When I was a kid we lived across the street from the Wolfermans. The Wolfermans got a dog. One day I was in my yard, and their dog was barking. Mr. Wolferman came out, clapped his hands and called the dog. The dog joyfully bounded to Mr. Wolferman. Mr. Wolferman then proceeded to spank the dog, apparently for barking. I remember thinking what a fool Mr. Wolferman was for doing that – the dog would never come to him again when called.
A couple of weeks ago I described the traumatic experience of a client who had received a $10,000 penalty notice from the IRS for a completely invalid purpose. As the owner of a foreign trust, my client had done all she could have done to comply with the filing requirements of a foreign trust owner. She was compliant, yet was slapped with a $10,000 penalty. See Foreign Trusts: IRS Penalty Notices For Late Forms 3520-A Traumatize Many Innocent Taxpayers!
Since then, I have learned firsthand of dozens of similar notices, and I suspect there have been thousands issued for the same invalid purpose. Then, this week, another client contacted me about receiving the exact notice under the exact circumstances.
Below is the letter I wrote to the IRS on behalf of the client who received the latest notice. The recipients of these notices represent foreign trust owners who are doing their best to obey the law (the Wolfermans’ dog) only to be punished by a formidable but misguided tax collection agency (Mr. Wolferman). Would one blame the dog for wandering off to find someone kinder and wiser to pledge allegiance to (as in expatriation)?
. . . . .
July 22, 2019
Department of the Treasury
Internal Revenue Service Center
In the attached Appeals Conference Request and Fact Declaration Statement under Penalties of Perjury, signed by our client Mr. [client], Mr. [client] acknowledges receipt of the CP15 Notice dated July 8, 2019, for the calendar year 2017. The Notice imposes a penalty of $10,000 and states, “You have been charged a penalty under Section 6677 of the Internal Revenue Code for failure to file Form 3520-A.”
The notice imposes the penalty on [client], but does not even specify the name of the trust for which the failure to file Form 3520-A is alleged. Mr. [client] is not a trust, or a fiduciary responsible for a trust, but an individual taxpayer. The notice does not impose a penalty for failure to file substitute Form 3520-A by the owner of a trust, but for “failure to file Form 3520-A.”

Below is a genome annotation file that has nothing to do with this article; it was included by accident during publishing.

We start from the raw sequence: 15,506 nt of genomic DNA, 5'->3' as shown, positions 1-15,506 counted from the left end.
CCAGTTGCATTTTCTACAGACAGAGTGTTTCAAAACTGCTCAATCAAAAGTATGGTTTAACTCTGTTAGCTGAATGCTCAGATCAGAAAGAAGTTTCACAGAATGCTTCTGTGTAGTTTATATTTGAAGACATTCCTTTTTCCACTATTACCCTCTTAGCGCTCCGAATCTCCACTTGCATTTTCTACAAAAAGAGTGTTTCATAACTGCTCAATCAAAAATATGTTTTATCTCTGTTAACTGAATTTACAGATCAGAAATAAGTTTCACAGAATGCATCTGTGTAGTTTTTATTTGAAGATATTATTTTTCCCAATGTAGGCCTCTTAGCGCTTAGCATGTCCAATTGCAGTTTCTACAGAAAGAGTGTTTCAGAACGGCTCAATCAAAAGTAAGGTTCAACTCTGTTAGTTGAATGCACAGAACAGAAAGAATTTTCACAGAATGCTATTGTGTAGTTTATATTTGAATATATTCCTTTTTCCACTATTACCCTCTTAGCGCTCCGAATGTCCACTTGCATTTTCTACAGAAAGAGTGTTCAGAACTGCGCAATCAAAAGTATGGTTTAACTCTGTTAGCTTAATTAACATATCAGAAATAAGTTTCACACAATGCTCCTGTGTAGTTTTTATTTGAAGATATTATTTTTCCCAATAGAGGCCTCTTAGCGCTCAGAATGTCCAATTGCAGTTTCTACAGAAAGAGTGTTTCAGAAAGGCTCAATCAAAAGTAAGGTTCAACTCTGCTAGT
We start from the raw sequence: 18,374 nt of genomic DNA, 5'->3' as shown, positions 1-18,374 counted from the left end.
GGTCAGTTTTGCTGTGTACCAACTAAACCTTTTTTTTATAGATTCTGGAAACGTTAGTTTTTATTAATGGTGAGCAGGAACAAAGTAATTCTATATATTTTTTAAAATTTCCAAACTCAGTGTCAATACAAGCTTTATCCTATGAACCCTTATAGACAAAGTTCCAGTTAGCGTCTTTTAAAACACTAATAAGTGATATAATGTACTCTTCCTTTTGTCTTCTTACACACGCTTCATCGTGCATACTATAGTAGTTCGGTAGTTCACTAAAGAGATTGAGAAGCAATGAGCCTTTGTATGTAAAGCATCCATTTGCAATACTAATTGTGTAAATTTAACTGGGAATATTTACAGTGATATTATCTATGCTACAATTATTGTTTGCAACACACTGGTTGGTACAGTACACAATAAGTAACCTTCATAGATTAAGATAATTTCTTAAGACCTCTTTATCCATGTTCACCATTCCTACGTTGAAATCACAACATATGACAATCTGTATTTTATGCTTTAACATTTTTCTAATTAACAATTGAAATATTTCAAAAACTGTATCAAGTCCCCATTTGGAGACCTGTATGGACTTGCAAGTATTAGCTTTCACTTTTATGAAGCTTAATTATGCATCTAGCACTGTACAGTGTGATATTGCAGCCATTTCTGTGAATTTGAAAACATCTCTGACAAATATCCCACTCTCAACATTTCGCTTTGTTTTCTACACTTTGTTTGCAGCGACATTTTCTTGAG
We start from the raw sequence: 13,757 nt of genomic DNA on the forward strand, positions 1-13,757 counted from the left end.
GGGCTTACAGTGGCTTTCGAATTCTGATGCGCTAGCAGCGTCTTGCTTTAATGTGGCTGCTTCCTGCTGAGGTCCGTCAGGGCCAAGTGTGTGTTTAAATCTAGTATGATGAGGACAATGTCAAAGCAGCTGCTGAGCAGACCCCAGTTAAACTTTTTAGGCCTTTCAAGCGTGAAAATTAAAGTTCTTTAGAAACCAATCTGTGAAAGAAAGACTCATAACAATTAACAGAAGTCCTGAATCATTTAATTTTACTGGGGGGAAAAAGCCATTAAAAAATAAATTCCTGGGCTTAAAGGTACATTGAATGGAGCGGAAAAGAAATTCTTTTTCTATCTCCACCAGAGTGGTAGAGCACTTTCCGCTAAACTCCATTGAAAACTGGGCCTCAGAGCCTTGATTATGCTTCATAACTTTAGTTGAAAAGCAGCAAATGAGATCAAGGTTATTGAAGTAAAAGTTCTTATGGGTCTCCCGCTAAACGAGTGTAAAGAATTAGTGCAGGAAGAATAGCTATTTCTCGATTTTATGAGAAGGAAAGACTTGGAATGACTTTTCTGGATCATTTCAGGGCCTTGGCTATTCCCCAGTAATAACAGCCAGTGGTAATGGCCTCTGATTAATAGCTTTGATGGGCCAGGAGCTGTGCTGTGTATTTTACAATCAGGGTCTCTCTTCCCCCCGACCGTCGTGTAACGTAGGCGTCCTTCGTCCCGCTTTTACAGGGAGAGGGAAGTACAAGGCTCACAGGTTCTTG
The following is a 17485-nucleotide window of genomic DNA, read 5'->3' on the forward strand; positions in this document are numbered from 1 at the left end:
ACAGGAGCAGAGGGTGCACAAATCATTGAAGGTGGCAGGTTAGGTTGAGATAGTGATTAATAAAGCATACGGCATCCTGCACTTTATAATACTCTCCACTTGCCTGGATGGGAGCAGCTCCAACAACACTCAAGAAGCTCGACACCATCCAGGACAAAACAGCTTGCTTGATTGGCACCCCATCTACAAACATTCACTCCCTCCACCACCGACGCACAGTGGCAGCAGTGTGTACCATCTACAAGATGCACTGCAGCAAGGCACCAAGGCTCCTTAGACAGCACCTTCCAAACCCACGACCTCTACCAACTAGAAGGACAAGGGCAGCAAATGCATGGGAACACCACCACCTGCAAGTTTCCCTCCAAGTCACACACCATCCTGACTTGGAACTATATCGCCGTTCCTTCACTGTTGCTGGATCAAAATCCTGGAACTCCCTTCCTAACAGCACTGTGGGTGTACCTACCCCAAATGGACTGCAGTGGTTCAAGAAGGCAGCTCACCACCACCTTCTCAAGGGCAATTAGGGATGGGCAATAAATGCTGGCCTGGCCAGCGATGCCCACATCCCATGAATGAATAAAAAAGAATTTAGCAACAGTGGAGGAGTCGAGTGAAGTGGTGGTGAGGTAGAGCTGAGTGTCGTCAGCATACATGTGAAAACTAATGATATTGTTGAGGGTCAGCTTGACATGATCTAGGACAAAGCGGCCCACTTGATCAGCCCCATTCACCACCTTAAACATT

Forms Timely and Properly Filed
Mr. [client] has ownership in two foreign trusts, [xxx] and [xxx]. We prepared, for 2017, Form 3520 for each of these trusts. Since the trustees of the trusts did not prepare Form 3520-A, we prepared and attached substitute Form 3520-A to Form 3520 for each trust.
Mr. [client] had timely filed Form 4868 to automatically extend the due date of his personal return to October 15, 2018 (the confirmation is attached). According to the instructions for Form 3520, Form 4868 also extends the due date for Form 3520. (See also IRM 126.96.36.199.2.)
Form 3520 for each trust, with substitute Form 3520-A attached, were mailed to the Ogden Service Center of the IRS by Mr. [client] on August 29, 2018, well before the extended due date of October 15. We presume, since no penalty was imposed for the late filing of Form 3520 for either trust, that you timely received both Forms 3520. If that is the case, you must have also received the attached substitute Forms 3520-A at the same time.
Legal Basis of Timely Filing
We acknowledge that a U.S. person who is treated as owning a foreign trust under the grantor trust rules of IRC Sections 671 through 679 has the obligation to “ensure that such trust makes a return for such year which sets forth a full and complete accounting of all trust activities . . .” (i.e. files Form 3520-A). (IRC Sec. 6048(b)(1)(A).)